Like many academic libraries, our library has just remodelled two floors to make a Learning Common. It is aimed at capitalising on the building as a social space – a place that creates a community of learners and provides a venue for students to hang out and (hopefully) do some self directed learning. We are opening part of it 24/7 and have soft drink vending machines, junkfood vending machines, comfy couches, a coffee shop…
Is a gaming space really so far from that continuum? During mid semester break, we have PC labs that stand empty. Would a leisure reading collection also fit in somewhere? I’ll bet our DVD collection isn’t borrowed primarily for scholarly reasons. Would it be just too hard to justify to funders who want academic libraries to be only about research? Would our funders laugh and ask when we were going to install the laudromat, the minibar and the exercise benches?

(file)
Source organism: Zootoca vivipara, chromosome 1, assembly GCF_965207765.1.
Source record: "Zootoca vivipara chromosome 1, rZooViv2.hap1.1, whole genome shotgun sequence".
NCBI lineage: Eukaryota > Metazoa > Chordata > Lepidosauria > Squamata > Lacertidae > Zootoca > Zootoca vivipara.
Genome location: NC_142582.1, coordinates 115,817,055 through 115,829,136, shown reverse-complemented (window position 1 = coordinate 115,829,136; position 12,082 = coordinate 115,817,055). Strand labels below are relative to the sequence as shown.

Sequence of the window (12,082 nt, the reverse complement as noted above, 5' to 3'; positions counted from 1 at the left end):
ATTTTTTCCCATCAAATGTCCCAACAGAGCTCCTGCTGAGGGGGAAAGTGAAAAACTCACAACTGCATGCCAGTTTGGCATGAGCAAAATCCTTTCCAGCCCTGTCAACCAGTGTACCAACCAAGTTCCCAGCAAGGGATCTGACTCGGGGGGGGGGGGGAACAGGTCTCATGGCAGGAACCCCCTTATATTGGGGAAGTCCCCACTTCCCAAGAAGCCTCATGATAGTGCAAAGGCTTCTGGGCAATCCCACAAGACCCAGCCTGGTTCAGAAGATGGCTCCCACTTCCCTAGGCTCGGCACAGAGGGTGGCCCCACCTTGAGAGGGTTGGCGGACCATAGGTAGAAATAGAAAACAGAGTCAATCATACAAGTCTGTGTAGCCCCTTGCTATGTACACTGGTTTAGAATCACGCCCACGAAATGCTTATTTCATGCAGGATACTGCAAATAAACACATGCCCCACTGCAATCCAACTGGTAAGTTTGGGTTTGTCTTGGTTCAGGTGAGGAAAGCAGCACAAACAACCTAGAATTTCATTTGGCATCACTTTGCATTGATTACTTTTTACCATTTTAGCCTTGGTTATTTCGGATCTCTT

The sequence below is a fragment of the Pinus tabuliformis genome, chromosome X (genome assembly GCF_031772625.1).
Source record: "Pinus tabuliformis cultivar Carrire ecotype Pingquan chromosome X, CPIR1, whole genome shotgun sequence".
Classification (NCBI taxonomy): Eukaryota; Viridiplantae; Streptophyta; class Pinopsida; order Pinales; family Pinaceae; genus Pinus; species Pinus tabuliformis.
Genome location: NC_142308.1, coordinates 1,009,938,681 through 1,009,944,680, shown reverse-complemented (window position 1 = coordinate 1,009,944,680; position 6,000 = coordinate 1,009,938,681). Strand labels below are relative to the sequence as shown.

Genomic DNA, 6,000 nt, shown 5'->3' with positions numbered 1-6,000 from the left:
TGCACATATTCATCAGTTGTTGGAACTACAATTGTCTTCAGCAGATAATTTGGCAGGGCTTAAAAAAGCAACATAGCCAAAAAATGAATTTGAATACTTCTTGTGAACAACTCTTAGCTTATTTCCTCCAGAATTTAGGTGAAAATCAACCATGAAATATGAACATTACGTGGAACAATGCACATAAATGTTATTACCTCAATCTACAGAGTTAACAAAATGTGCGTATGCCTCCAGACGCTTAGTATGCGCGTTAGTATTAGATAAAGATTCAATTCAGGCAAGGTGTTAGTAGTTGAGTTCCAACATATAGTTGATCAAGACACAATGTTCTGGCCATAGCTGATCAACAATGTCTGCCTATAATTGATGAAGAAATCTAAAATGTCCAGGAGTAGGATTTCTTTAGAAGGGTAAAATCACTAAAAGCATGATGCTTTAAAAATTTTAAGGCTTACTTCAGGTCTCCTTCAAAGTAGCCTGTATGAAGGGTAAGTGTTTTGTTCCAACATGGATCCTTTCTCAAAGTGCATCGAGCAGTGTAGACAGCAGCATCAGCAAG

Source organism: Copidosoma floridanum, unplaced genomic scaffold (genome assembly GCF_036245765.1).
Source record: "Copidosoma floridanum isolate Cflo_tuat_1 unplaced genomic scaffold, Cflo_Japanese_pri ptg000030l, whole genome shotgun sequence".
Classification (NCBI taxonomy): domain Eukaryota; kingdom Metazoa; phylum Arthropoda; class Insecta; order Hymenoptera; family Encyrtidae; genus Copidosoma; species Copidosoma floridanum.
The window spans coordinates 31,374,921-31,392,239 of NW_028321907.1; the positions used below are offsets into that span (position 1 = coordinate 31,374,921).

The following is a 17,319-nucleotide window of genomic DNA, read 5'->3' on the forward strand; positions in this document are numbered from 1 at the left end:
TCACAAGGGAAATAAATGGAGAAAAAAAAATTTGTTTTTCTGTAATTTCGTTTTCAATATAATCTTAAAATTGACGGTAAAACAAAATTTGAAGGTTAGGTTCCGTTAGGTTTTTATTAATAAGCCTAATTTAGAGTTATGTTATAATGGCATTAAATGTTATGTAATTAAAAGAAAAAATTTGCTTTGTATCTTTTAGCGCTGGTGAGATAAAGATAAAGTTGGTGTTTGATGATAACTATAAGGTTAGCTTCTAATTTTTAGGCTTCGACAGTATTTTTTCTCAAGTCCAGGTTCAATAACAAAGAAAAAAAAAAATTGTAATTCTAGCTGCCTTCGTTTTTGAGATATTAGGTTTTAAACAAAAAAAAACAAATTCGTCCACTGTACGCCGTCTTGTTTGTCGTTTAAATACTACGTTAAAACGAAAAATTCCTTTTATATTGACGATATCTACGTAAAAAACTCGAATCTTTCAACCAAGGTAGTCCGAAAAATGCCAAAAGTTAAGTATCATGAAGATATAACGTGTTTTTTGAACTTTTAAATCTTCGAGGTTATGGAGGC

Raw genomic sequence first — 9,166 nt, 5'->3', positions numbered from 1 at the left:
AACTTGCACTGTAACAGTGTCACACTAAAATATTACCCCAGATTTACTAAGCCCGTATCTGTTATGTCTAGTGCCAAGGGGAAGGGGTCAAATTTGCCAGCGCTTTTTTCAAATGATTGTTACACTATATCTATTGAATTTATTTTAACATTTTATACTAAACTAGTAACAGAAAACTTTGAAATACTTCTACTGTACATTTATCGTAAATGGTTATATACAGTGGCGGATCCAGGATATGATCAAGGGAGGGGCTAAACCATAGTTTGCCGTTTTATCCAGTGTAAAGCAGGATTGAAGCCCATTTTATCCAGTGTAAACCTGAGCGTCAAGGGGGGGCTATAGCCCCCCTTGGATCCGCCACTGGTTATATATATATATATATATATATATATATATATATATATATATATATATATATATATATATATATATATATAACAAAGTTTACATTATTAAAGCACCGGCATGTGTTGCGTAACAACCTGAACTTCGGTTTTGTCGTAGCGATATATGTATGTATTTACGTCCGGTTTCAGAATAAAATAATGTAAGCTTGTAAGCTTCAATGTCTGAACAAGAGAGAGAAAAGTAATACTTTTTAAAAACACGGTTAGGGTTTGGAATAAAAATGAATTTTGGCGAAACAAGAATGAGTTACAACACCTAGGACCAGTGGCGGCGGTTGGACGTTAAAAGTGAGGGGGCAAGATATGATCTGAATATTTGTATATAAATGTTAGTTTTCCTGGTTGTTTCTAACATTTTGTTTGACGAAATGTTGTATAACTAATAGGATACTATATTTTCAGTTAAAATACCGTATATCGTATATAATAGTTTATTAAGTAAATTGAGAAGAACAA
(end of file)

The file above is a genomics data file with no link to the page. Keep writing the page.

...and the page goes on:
People who know how to game know a lot about human/computer interfaces. They have an intuitive understanding of how to quickly read and understand a screen. Problem solving, creative thinking, and even teamwork in MMPOGs are developed via gaming.
Great post from Kathryn Greenhill. Glad to see posts like this and the discussions at the Gaming Symposium. Kathryn concludes her post with a mention of engagement and offering a place for students to take a break from their studies. Those are great reasons to explore gaming in the academic library setting.